Recognizing hepatocellular nodules that cannot be classified as typical for hepatocellular carcinoma, hepatocellular adenoma, or focal nodular hyperplasia is important, especially in a patient with high risk for hepatocellular carcinoma. The authors report a case of a 53-year-old man with chronic hepatitis B, who was referred to the hospital with a liver mass found on routine imaging follow-up. Abdominal ultrasound revealed a 2.4-cm hypoechoic lesion. Contrast computed tomography showed homogeneous arterial enhancement and mild hyperdensity on portal venous phase images. Due to the high risk for hepatocellular carcinoma, the patient underwent laparoscopic left lateral segmentectomy that revealed a 2.2-cm poorly defined red-brown lesion. The nodule was diagnosed as a hypervascular/telangiectatic hyperplastic hepatocellular nodule based on histopathologic findings and immunostaining profile with negative glutamine synthetase, diffuse positive CD34 highlighting hyperplastic endothelial cells along the telangiectatic sinusoids and dilated vascular channels, and CK7 and CK19 reactive normal bile ducts within the lesion.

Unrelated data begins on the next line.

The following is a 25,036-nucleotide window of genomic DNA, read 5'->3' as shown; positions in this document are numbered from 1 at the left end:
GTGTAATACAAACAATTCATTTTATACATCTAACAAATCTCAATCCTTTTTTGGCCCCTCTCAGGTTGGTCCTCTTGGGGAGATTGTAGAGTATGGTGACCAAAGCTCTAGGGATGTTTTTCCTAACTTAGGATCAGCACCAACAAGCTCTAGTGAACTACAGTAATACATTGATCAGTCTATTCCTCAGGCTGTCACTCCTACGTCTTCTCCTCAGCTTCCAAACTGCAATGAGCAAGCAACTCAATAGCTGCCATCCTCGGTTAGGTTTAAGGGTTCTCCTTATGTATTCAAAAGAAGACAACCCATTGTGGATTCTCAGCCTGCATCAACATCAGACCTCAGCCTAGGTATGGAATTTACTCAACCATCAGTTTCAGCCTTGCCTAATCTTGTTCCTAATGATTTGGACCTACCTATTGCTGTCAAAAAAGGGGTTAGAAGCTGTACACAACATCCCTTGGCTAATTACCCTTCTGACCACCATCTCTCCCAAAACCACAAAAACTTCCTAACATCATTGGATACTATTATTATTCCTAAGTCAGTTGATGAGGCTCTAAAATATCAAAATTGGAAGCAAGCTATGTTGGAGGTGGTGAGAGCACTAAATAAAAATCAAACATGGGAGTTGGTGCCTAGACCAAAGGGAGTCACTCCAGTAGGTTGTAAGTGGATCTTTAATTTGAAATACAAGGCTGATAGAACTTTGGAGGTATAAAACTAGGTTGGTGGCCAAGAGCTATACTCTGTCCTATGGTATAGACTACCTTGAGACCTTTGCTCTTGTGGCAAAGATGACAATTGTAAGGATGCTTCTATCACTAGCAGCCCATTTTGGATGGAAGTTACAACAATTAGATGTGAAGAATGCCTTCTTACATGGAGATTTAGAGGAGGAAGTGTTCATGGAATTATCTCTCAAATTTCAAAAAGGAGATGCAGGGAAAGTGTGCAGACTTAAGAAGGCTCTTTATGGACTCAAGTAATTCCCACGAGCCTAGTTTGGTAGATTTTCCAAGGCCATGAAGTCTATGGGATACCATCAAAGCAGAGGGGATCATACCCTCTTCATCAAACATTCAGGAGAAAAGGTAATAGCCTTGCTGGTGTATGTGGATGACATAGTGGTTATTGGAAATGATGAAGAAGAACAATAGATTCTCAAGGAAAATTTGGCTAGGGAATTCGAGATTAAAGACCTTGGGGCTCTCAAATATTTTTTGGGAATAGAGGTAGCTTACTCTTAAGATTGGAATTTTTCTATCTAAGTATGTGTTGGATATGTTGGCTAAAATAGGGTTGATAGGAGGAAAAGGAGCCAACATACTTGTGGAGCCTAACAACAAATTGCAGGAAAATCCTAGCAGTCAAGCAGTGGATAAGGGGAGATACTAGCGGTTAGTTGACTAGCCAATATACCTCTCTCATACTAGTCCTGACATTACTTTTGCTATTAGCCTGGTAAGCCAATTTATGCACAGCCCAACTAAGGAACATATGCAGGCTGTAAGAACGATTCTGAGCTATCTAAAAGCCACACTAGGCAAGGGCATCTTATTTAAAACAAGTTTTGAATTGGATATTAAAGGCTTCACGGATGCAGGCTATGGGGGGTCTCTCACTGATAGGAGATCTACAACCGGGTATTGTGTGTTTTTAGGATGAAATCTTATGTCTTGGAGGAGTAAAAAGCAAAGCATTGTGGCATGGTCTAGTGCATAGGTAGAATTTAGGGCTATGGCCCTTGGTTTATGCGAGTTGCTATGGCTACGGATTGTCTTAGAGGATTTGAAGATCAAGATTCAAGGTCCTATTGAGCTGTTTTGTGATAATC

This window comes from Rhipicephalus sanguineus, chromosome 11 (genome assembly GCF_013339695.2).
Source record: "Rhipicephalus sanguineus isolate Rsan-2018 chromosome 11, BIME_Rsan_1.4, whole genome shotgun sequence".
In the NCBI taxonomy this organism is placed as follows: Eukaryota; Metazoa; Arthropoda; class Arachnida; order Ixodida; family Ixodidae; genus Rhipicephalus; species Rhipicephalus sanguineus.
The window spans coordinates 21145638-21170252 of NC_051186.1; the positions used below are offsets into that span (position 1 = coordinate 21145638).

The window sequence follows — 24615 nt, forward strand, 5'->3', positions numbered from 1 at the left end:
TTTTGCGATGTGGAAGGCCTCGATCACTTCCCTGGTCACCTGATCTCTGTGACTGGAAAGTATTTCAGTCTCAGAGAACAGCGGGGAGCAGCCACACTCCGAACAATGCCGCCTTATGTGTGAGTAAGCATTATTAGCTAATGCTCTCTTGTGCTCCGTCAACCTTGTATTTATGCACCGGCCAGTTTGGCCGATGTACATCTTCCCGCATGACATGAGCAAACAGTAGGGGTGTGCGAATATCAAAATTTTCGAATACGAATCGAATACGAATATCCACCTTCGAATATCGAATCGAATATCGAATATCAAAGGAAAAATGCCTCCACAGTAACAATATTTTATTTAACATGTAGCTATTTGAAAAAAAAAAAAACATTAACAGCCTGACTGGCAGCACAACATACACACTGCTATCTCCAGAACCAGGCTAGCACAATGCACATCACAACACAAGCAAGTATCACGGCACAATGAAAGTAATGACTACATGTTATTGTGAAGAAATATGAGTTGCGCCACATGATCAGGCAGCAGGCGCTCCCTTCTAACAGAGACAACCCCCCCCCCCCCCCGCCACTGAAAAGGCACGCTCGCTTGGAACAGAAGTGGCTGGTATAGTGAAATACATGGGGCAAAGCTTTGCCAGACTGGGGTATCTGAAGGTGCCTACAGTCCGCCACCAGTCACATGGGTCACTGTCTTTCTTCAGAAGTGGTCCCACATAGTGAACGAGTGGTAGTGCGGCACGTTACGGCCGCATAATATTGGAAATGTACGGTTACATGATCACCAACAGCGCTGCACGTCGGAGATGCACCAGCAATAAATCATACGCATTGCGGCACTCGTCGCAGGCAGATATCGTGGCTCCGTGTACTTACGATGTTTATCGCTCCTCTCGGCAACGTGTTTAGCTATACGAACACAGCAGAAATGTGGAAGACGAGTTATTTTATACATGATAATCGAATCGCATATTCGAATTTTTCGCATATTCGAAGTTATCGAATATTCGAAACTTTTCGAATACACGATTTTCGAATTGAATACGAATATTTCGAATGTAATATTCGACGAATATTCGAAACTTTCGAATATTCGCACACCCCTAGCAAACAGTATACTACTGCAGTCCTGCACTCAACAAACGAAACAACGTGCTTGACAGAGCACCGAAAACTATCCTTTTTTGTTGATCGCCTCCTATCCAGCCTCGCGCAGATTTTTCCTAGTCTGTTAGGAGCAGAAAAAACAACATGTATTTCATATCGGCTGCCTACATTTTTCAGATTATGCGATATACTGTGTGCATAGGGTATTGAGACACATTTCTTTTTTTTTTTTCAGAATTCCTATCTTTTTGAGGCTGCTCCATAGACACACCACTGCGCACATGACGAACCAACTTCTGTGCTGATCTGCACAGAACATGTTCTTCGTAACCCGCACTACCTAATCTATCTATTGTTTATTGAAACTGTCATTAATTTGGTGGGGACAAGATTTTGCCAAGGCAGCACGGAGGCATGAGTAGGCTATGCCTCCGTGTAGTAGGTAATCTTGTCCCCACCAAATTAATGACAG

- benign mass
- chronic hepatitis B
- liver mass
- telangiectatic hyperplastic nodule
- vascular malformation